We’ve reached the final sixteen for this first major championship of 2019.
From the top:
Djokovic v Medvedev
This quarter had a load of pretenders (Novak snacks), and you know I’ve been “requesting” this Medvedev match because this guy can play. Should be good, perhaps a whiff of resistance from the Russian before Novak carries-on. Novak’s dip in the third set yesterday v Shapo was bad news for the field. He got distracted (bored), let that set slip, and then bageled the very over-matched Canadian. This is only a reminder that Novak is in nearly every match toying with his competition and that the five-setter is a deadly venue to play the Serb. He has all day, if needed, to find his center and obliterate his opponent. Having said all of that, Medvedev fits (a bit) that pattern for the kind of player who can beat the Serb (big, young and confident baseliner).
PCB v Nishikori
PCB has become a regular at this point though you might not even notice. He’s solid, more like the RBA type of Spanish tennis than the Nadal/Ferrer type. He’s solid, period. Kei probably has enough form to win this match, but this, either way, is most likely a very routine QF for Novak should he take care of the Russian in that quarter’s true decider.
Zverev v Raonic
Nice bounce-back from the German against the local yokel, Bolt. Now a very important test for the Lendl apprentice. Beating Raonic here would be a big-time elevation gain for Sascha. Raonic is a formidable opponent in a match like this: R16 at a major, playing well, big game, etc. Despite the presence of Lendl, the WTF title, etc., I have to lean Raonic here. But if Zverev can pull-this-off, huge win for the aspiring major champion that is Zverev. But he HAS to win these kinds of matches.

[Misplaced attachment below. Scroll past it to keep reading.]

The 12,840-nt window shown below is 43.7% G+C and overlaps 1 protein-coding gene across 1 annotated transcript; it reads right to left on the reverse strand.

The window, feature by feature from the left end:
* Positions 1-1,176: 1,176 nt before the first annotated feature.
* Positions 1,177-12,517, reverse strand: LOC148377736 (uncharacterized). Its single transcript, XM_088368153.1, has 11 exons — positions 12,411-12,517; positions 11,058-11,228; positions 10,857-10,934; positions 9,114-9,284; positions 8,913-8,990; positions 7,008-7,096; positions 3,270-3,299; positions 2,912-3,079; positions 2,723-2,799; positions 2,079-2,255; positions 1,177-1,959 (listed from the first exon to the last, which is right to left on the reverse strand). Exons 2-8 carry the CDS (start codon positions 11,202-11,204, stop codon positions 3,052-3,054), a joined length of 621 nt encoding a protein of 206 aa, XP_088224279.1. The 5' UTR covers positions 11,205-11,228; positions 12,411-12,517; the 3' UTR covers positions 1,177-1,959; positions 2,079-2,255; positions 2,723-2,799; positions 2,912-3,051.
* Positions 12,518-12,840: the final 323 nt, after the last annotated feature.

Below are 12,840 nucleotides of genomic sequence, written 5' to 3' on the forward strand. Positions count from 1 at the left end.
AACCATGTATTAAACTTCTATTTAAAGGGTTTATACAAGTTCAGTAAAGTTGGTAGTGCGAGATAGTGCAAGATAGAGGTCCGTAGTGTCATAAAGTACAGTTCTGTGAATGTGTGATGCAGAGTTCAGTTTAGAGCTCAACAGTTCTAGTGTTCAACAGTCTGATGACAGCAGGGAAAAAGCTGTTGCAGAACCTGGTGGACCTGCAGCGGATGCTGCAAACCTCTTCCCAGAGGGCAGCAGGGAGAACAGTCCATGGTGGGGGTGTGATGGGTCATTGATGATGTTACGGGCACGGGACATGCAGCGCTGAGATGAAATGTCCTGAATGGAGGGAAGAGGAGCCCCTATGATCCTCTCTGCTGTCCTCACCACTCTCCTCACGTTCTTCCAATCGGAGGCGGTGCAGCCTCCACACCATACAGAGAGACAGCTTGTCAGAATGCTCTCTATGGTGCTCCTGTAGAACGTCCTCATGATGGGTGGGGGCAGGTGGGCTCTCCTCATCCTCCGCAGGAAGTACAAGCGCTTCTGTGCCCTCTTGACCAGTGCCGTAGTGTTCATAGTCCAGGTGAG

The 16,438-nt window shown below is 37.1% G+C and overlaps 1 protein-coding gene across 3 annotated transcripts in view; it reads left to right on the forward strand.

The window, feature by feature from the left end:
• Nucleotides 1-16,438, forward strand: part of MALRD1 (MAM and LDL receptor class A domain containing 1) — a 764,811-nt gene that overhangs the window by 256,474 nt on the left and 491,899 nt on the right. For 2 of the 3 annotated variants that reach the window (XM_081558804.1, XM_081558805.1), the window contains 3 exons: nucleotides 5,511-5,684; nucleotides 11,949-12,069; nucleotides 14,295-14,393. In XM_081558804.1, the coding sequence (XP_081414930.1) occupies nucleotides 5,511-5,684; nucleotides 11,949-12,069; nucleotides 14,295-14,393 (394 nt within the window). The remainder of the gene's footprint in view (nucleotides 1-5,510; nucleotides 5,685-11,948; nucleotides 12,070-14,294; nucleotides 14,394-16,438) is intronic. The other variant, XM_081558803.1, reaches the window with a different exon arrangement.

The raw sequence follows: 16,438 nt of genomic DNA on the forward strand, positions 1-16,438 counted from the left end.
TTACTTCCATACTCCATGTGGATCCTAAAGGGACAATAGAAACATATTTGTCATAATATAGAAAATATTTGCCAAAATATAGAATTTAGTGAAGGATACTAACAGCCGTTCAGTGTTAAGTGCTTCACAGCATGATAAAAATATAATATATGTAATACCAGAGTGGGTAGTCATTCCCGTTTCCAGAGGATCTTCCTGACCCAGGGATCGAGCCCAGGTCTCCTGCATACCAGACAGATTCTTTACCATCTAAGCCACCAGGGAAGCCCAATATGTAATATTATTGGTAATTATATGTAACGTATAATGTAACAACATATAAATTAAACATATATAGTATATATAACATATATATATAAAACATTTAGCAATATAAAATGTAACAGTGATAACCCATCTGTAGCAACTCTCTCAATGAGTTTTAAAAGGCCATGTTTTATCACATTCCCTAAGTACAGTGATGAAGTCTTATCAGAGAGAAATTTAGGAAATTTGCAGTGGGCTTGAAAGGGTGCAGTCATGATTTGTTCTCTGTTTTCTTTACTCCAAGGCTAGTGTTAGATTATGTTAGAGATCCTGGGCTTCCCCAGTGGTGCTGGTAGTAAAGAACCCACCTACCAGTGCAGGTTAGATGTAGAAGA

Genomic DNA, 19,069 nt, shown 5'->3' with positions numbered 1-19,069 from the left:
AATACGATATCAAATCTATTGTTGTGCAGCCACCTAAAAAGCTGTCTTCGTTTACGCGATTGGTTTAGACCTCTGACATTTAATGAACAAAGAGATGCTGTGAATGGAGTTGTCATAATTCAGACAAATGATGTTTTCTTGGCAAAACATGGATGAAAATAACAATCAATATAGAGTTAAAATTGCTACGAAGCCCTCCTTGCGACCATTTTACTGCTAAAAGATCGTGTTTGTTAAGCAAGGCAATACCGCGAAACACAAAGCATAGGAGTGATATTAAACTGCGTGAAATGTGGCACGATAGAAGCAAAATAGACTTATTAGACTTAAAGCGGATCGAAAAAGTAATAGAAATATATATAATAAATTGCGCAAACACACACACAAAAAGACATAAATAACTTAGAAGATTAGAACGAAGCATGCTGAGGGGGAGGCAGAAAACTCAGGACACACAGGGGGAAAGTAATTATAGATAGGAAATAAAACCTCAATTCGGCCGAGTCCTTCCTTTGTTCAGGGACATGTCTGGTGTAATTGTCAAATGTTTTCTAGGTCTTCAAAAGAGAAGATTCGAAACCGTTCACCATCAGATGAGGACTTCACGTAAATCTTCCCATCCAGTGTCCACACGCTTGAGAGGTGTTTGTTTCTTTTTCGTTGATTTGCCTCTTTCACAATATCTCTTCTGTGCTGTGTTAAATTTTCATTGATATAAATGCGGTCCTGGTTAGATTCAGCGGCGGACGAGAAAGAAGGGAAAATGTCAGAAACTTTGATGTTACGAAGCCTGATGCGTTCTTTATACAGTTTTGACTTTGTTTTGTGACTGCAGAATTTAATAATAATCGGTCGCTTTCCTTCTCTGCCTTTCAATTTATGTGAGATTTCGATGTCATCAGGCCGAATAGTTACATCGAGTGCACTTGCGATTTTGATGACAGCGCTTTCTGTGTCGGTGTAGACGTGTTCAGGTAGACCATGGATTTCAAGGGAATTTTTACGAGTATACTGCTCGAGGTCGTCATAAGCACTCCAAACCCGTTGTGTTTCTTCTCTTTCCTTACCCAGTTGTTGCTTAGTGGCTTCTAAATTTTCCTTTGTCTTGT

Coric v Pouille
This could be one of the best matches on the slate, if the Frenchman has his wits about him. Despite the two-handed monkeying-around that goes-on with these blokes, the tennis is athletic and, admittedly, I want to see this. Pouille had some real promise, especially after that brilliant match (and the call I made — for the old-school Mcshow readers) between Pouille and Nadal at the 2016 USO: a five-setter, R16, Pouille wasn’t much to speak of but I said beware. The tennis was sharp, high energy and Lucas’ win came finally in that fifth set TB 8-6. Coric, along with Medvedev, is a big part of the cream of this next crop of players. Coric probably gets through this and it could be routine. Hoping for a fight.
Cilic v RBA
Yeah! RBA continues his recent run of brilliant tennis. I wrote earlier about his win v Djokovic in Doha. He is a premier ball striker, an inspired brand of tennis. I have always enjoyed his matches. Khachanov losing there to RBA is similar to what Zverev has with Raonic next. Karen needs to win that match to elevate, to certify his move to that next level. Zverev has made that move, but given his difficulty in Bo5, Raonic tomorrow is a huge test. I regress.
Cilic should win this given his authority in this format, on these big stages. We’ll see if RBA can continue to complicate the narrative, however. The win over Novak, the Doha title, the R16 at the AO: love the run from such a class act. Cilic, nonetheless, should be quite confident and a very difficult out.
Federer v Tsitsipas
Here we are. This should be a very interesting match between a couple of one-handed warriors (Tsitsipas has that old-school ferocity that most of us recognize). Federer appears to have some solid form (I have been especially weary since he, despite some form, will have a drop here and there). He did beat Tsitsipas at the Hopman Cup exhibition, but that was quite close. This will be must-watch. In Fed’s current form, over five-sets, I like him here, but a drop in focus and execution against this kind of fighter (and winner) would not be a huge surprise. Tsitsipas is for real.
Tiafoe v Dimitrov
Bravo to Tiafoe for continuing his run after the Anderson win. We’ve been here with Frances; he’s been the strongest of the young American contingent for a few years. No question. But he’ll have mental lapses and certainly has a very spin heavy game that keeps him in matches, but can render him a bit one-dimensional. If the fluent all-court play of Dimitrov is on, we should get a Dimitrov v Nadal QF, perhaps a nice encore to their 2017 AO SF epic.
Frances is one of the most athletic players on tour. If he’s focused, composed, Dimitrov has his hands full. This could be a very entertaining match.
Nadal v Berdych